A few weeks ago I was engaged in a culinary conversation with a friend over steaming bowls of vegetable curry and lentil soup. Between tasty spoonfuls, my friend proudly described herself as “veggie-forward.” My interest piqued upon hearing those words and I inquired further. She responded with “I’m just a lover of all things vegetable – getting in those plants wherever and as often as I can!” As dietitians working in the nutrition field, we both wondered, how could we get this “veggie-forward” movement to take off?
Everyone can reap the benefits of including more whole, plant-based foods into their diet.
What are these so-called plant-based foods? Fruits, vegetables, legumes and whole grains. And why are these important? These food groups are packed with vital nutrients – fiber, protein, healthy fats, vitamins and minerals and antioxidants. Your body needs nutrient-rich foods to keep your body (and all it’s important organs!) working the way it should, to fight and prevent disease, fuel your activities and just help you feel good.
Eating plant-based foods and having a plant-based kitchen doesn’t mean you need to be a vegan. You can set up a culinary hub that emphasizes these nutrient-rich foods and explore all the wonders that plants can bring to your meals, whether you add meat or not.
Tips to build your own plant-based kitchen
- Stock your fridge and pantry with plant-powered foods to set you up for success. If these foods are already in your home, you’re more likely to use them instead of ordering takeout. Here are some plant-based essentials to help you get started:
For the pantry:
- Grains and flours
- Oats and oat flour, coconut flour, almond flour, buckwheat, brown rice, quinoa, millet, farro
- Red, green or brown lentils, chickpeas, black beans, white beans
- Dates, maple syrup, blackstrap molasses, brown rice syrup, coconut nectar
- Oils and healthy fats
- Coconut oil, olive oil, grapeseed oil, sesame oil, flaxseed oil, avocados
- Nuts and seeds
- Flaxseed, chia seed, pumpkin seeds, almonds, cashews, walnuts, hemp seeds, sesame seeds and tahini (sesame seed paste), sunflower seeds
- Canned coconut milk, coconut oil, coconut butter, coconut aminos (comparable to soy sauce), unsweetened shredded coconut
- Apple cider vinegar, balsamic vinegar, rice vinegar, lemons, limes
- Superfood powders (e.g., spirulina, maca, acai), cacao/cocoa powder, nutritional yeast, dried fruits, low-sodium vegetable broth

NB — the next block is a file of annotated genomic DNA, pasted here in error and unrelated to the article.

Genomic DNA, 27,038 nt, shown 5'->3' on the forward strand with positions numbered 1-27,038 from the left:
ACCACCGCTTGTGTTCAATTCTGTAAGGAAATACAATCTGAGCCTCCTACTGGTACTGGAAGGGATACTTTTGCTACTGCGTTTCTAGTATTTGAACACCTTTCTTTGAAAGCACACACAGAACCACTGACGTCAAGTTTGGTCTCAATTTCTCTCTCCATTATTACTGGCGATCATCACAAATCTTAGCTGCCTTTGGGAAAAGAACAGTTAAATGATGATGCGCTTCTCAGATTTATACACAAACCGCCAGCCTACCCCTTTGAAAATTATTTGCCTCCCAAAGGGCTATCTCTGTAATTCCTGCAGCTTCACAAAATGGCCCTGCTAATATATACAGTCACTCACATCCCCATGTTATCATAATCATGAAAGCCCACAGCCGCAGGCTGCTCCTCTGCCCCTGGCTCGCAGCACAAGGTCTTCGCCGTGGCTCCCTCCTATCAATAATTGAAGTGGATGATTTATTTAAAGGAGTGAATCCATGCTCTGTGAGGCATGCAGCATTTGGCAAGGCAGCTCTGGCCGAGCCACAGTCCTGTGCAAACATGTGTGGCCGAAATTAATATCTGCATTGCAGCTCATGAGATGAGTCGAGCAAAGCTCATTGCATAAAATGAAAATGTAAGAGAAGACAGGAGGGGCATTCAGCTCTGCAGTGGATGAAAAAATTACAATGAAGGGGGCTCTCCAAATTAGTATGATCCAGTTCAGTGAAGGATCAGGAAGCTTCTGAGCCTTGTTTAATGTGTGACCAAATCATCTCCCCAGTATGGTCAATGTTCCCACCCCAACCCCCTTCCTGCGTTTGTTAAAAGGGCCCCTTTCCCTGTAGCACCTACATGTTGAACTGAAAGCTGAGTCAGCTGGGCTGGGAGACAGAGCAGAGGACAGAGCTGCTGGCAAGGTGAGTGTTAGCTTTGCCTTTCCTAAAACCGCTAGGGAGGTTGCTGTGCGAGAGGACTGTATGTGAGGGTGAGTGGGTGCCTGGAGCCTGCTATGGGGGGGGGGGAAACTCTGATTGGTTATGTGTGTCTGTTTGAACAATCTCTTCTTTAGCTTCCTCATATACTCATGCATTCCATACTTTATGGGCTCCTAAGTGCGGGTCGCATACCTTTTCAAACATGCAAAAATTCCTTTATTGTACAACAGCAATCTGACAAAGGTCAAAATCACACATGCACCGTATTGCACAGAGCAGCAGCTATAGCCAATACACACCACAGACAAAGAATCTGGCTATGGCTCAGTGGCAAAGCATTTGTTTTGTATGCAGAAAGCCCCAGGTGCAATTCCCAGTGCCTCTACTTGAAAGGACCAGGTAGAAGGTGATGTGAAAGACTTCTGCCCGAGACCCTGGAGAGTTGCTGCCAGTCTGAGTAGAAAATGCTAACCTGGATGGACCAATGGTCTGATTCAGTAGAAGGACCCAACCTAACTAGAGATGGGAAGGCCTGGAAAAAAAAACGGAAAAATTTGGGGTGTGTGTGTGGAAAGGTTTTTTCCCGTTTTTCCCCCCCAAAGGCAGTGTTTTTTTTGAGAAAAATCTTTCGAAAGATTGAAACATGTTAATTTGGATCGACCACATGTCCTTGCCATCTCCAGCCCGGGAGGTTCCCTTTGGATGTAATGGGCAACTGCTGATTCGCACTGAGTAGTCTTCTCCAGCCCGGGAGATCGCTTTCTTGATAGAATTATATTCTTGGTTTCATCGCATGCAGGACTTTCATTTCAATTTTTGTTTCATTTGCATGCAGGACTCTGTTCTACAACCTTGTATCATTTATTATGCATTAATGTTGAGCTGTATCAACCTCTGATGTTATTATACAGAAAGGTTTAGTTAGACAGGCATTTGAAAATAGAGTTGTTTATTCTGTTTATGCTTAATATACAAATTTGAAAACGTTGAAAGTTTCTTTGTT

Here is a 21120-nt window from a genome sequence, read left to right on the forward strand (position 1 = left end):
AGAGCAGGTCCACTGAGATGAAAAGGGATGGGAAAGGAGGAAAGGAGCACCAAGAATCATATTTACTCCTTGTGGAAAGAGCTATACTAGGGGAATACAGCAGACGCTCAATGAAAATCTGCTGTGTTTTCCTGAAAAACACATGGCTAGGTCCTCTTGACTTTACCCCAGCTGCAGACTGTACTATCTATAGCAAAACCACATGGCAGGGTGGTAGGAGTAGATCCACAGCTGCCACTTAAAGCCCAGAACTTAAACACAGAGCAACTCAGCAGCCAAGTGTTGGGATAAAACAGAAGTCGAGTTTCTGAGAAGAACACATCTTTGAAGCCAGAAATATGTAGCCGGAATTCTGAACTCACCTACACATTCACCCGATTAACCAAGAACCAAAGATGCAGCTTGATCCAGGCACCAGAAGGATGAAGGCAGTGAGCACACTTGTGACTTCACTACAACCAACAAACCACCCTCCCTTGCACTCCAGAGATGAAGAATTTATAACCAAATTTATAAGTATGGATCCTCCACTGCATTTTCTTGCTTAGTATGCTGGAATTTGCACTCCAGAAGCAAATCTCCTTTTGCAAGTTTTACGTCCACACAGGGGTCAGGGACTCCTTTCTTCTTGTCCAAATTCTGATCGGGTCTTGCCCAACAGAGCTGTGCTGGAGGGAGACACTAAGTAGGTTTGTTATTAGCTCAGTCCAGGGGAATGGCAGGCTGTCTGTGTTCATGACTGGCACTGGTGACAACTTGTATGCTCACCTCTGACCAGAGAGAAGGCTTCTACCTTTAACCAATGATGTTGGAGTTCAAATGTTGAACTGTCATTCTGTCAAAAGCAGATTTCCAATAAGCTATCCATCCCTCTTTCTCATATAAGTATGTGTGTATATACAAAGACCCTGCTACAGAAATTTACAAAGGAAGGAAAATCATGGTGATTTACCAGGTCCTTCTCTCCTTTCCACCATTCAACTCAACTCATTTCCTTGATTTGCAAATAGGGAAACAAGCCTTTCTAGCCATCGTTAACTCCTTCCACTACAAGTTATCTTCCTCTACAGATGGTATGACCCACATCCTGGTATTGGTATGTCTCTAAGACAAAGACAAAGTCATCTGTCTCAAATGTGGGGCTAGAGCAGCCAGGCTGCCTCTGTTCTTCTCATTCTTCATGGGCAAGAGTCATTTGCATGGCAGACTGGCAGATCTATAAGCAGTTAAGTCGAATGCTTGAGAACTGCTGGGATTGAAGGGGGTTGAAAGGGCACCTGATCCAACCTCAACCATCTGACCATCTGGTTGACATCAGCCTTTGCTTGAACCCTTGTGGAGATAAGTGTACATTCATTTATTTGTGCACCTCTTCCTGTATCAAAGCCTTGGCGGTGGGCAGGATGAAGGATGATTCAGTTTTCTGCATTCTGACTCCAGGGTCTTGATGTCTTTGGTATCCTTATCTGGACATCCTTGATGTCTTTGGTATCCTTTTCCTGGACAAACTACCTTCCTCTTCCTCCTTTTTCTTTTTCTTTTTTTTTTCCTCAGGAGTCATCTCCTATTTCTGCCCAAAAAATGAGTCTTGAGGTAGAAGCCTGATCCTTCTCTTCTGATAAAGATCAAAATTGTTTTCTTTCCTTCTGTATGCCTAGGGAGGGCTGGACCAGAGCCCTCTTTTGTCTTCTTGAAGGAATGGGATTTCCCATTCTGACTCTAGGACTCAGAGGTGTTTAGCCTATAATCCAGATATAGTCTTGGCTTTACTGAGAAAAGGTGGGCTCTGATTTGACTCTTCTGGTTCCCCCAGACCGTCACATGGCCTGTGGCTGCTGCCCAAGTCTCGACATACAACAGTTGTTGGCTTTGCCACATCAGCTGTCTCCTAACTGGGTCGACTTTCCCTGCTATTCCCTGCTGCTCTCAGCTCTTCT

For the fridge:
- Fruits and vegetables
- Tofu and edamame
- Nut and seed butters: almond, peanut, cashew, sunflower seed
- Non-dairy milks: almond, soy, coconut
- If you’re not sure where to start, begin with just a few new items and research ways you can cook with them or add them into your meals. Some plant-based foods have surprisingly adaptive qualities. Cashews can be sautéed into a stir fry or top a salad. Raw cashews can be soaked and blended to create a non-dairy creamy texture to a dish. Ground flaxseed adds a nutritious and nutty flavor to a smoothie but can also be whisked with a little water to act as an egg replacement in baked goods.
Test out your newly plant-infused kitchen with this deliciously creamy green smoothie:
- 1 cup unsweetened almond, coconut or soy milk
- 1 banana*
- A few handfuls of spinach
- 1 tbsp almond butter
- 1 tbsp ground flaxseed
- 1 tsp maca powder (optional)
- ¼ tsp vanilla extract
- Pinch of cinnamon
- A few ice cubes
Put all ingredients into a blender and process until smooth.
*Frozen bananas give smoothies a creamy, soft serve-like texture. I like to ripen bananas on the counter, peel them and store them in the freezer for easy smoothie-making.
Recipe adapted from OhSheGlows “Classic Green Monster Smoothie”
- Organizing and storing the foods in an efficient way can help you maximize the usage as well as help build the habit of incorporating these nutrient-packed foods into your daily life. Rearrange and organize ingredients so they are stored in an easy-to-use way. I like to store many of my pantry items in mason jars or sealed glass containers so that the contents of each container are easy to spot. When it comes to similar-looking items such as flours, clearly labeling the container is essential. Some plant-based foods tend to have a shorter shelf life at room temperature and some just might not be used enough on a regular basis. The freezer can come in handy for this! I personally keep my flours, nut meals and flaxseed in the freezer to keep them fresh for longer periods of time.
- When it comes to cooking with plant-based foods, certain culinary tools can be extra helpful in making some delicious dishes:
- High speed blender or food processor: comes in handy when some “elbow grease” is needed to blend through tough items such as nuts, seeds and dates
- Spiralizer: great for making vegetable “zoodles”!
- Rice cooker: can be used to cook many different types of grains outside of rice
Do you have any unique ways you like to add more veggies to your daily diet? Let us know in the comments!